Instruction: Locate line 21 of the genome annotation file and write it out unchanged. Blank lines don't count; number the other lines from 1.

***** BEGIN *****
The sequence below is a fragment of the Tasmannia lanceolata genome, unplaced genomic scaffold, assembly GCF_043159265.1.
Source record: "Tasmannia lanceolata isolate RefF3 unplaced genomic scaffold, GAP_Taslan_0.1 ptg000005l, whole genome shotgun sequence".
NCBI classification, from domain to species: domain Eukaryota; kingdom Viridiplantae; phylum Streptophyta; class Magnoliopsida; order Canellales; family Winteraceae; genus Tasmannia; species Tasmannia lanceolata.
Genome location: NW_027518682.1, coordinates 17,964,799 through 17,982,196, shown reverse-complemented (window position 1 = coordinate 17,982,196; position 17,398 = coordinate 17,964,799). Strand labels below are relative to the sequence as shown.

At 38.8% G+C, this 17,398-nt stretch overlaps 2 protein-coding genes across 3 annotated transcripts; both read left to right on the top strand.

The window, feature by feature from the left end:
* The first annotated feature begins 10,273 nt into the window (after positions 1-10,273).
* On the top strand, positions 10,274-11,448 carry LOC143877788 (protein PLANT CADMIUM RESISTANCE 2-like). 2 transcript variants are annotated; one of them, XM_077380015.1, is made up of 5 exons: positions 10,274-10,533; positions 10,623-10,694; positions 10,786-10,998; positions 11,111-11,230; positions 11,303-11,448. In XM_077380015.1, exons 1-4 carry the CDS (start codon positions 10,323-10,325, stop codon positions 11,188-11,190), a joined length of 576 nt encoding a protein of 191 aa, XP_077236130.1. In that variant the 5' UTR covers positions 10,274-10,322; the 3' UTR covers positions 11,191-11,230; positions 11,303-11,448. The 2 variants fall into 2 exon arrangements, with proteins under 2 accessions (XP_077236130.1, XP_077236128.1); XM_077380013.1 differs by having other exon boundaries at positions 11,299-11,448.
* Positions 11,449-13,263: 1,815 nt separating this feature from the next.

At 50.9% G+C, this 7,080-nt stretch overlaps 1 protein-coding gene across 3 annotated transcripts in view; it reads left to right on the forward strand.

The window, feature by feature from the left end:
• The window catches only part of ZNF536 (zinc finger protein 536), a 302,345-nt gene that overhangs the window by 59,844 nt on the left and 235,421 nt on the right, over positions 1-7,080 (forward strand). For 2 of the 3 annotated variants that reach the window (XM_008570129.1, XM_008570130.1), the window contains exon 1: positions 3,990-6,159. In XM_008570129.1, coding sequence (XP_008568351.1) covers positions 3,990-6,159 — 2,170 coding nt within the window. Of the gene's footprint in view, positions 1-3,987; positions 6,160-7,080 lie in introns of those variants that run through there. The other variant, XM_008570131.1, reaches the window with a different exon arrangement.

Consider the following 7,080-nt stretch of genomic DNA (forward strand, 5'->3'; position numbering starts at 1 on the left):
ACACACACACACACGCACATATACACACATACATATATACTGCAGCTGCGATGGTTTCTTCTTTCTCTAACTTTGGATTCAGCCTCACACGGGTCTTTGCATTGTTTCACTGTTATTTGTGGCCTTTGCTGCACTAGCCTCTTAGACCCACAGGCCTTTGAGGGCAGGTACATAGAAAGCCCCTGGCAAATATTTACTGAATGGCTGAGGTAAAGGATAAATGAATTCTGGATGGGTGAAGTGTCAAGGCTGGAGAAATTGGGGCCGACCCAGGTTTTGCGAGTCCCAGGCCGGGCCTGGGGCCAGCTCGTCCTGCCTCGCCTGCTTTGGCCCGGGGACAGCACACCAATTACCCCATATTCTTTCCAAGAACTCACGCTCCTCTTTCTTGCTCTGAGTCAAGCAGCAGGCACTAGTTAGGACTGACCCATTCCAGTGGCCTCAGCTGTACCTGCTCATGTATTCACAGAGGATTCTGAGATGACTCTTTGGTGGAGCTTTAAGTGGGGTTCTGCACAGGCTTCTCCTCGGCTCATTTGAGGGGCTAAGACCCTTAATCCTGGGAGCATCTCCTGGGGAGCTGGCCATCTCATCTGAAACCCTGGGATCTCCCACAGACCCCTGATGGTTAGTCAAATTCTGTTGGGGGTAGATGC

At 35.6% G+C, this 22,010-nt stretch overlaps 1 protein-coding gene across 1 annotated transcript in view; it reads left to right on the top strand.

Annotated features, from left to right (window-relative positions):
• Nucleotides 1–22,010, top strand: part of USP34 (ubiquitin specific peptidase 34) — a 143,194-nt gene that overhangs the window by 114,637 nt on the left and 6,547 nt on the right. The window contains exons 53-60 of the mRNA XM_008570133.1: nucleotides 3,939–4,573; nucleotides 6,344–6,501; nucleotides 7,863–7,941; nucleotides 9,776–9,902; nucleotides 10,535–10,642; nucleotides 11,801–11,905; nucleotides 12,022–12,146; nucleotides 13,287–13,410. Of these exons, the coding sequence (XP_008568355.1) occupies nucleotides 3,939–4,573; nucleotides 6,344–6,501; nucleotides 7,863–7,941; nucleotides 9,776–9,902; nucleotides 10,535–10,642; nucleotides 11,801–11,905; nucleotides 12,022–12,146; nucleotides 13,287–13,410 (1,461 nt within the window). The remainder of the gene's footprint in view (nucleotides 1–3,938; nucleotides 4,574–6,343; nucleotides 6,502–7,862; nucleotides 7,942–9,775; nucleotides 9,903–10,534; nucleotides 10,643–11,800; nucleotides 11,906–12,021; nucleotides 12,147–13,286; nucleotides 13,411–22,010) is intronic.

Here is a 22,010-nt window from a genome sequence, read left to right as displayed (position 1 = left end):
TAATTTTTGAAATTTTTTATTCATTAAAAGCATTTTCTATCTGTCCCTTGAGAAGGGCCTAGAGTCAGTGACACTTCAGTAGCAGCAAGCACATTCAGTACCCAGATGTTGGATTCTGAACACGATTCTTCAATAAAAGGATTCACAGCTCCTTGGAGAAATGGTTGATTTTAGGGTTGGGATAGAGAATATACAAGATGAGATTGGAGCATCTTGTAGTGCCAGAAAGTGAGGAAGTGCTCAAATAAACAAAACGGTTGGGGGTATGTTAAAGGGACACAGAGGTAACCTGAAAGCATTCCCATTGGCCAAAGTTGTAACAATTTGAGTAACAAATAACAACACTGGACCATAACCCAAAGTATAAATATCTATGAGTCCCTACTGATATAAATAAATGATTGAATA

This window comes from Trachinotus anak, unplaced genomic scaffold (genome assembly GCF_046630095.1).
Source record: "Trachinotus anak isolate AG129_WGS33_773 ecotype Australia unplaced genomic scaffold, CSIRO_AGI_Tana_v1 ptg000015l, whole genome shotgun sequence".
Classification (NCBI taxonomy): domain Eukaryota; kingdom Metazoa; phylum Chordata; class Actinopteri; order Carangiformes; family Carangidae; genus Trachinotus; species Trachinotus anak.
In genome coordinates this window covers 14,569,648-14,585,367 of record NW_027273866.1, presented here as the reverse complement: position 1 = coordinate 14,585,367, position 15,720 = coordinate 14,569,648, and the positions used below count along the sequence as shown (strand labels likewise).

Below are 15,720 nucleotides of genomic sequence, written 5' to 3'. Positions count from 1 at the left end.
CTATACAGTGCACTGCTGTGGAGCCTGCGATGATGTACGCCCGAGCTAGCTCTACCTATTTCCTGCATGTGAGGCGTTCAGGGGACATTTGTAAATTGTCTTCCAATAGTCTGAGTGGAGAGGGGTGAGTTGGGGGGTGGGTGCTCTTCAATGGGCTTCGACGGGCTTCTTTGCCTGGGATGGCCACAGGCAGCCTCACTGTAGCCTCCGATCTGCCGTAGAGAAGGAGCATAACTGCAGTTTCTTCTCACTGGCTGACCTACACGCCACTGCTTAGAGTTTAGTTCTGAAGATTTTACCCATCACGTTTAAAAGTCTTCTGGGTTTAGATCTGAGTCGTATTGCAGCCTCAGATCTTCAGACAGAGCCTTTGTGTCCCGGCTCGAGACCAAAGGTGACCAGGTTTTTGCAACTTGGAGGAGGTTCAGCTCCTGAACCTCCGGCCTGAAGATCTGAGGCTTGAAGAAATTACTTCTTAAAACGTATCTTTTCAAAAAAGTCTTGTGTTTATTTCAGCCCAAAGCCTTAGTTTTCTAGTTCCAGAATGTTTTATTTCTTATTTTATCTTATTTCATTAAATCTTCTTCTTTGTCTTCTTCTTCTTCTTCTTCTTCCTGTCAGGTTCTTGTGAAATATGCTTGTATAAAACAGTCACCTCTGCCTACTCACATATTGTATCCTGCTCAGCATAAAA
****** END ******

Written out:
Source record: "Trachinotus anak isolate AG129_WGS33_773 ecotype Australia unplaced genomic scaffold, CSIRO_AGI_Tana_v1 ptg000015l, whole genome shotgun sequence".